A Guide to Congestive Heart Failure
Last updated: December 27, 2020
Congestive Heart Failure (CHF) can be a scary and confusing diagnosis. Congestive heart failure has a number of causes including heart attacks, infections, cardiac arrhythmias, high blood pressure and even genetics. Once you are diagnosed with congestive heart failure it is important to alter your lifestyle to limit the impact that the disease may cause on your health. You may be stuck with congestive heart failure, but it doesn’t have to define your life.
Let’s start at the beginning. What is Congestive Heart Failure?
The heart is a pump. Its job is to pump old non oxygenated blood from the body to the lungs so it can be oxygenated and then be pumped out so that each and every cell can be supplied. Congestive heart failure is the inability of the left side of the heart to pump an adequate amount of blood due to different factors. Because of this condition, the heart is weak and unable to pump all of its blood forward and some of it backs up to the lungs. This results in the lungs becoming congested with blood and fluid, thus the name, “congestive” heart failure. This congestion makes the patient feel short of breath. The more you exert yourself, the more oxygen the body requires and the less able the heart is to supply it. This is mainly the reason people may have a poor tolerance for strenuous activity if the CHF is not well controlled.
Heart failure, if left untreated, can cause damage to other important organs. Each and every tissue in your body requires a supply of oxygen and nutrients to do well. Your kidneys, your liver, your abdominal organs, and even your lungs must be supplied constantly with an adequate supply of oxygenated blood. If your heart is unable to deliver that oxygen rich blood those vital organs will begin to fail over time.
Signs and symptoms
Some of the signs and symptoms of heart failure may be easy to miss or can be blamed on other simpler issues. These include:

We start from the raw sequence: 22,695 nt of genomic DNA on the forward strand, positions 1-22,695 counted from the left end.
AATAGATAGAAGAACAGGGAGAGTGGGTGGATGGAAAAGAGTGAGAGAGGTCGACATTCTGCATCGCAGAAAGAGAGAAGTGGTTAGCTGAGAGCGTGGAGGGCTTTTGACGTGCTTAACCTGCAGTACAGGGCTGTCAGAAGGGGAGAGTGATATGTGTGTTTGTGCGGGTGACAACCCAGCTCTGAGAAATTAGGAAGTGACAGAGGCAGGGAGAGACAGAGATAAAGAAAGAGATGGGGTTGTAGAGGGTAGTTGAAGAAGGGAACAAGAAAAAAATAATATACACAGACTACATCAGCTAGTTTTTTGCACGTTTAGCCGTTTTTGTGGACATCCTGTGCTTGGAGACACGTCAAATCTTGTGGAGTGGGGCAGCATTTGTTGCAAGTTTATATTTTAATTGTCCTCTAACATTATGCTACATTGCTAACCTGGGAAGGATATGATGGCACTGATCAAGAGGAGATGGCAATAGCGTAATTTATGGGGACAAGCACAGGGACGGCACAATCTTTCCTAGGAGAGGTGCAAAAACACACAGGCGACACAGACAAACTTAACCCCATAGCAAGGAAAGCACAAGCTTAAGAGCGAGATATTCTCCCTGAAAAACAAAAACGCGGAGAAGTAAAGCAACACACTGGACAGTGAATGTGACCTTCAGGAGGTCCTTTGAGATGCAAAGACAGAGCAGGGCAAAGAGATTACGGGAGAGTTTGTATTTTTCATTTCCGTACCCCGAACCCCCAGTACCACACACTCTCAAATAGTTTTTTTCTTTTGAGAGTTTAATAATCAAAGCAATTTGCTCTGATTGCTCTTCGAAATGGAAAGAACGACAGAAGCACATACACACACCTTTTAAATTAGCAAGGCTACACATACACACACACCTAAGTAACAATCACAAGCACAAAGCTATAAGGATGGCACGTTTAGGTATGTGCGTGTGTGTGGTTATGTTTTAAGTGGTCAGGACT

- Feeling tired more often and with less exercise
- Experiencing shortness of breath with less and less exertion
- Unexplained weight gain — especially the appearance of being bloated, this is called "edema"
- Cough without the presence of a cold or sinus infection, along with traces of blood in the saliva
Resources to help you recognize the signs and symptoms of heart disease:
What treatments are available for congestive heart failure?
Most treatment options for congestive heart failure involve the use of various medications. A physician will work closely with you to find the perfect combination of medications that will help your heart work better and help with the demands of the body. Managing CHF requires a delicate balance between taking the workload off the heart and supplying enough oxygen and nutrients to the organs of the body. There are a couple of things you can do to make that job just a bit easier for your heart. We will discuss those in the next section of this article.
You may be prescribed a combination of the following medications to help with your heart failure.
- Anticoagulants — (commonly known as blood thinners) — they don’t actually “thin” the blood, but they prevent clots from happening. If your heart's not beating in an organized and strong manner, sometimes blood can remain in small pockets of the atrium and form blood clots. This increases your risk of stroke or blood clots in the lungs if they were to dislodge and travel there. If you are on a blood thinner, you will most likely require regular blood tests to check your levels. You should be careful not to injure yourself and pay attention to symptoms that may indicate internal bleeding such as dark stools.
- Antiplatelet agents — (Plavix) these medications also help with preventing blood clotting by inhibiting platelets that play an important role in forming them.
- ACE inhibitors — Decrease the work that the heart has to do in order to pump blood around the body. They do this by dilating (widening) the blood vessels and decreasing the resistance that the heart has to pump against. They also help keep blood pressure under control.
- Beta blockers — used to take the “workload” off of the heart. They slow your heart rate and decrease the strength of contraction to allow your heart to pump using less energy. These are used to control hypertension as well.
- Calcium channel blockers — used to decrease the workload of the heart. They are also used to control arrhythmias (irregular heart rhythms). The most common in congestive heart failure is atrial fibrillation.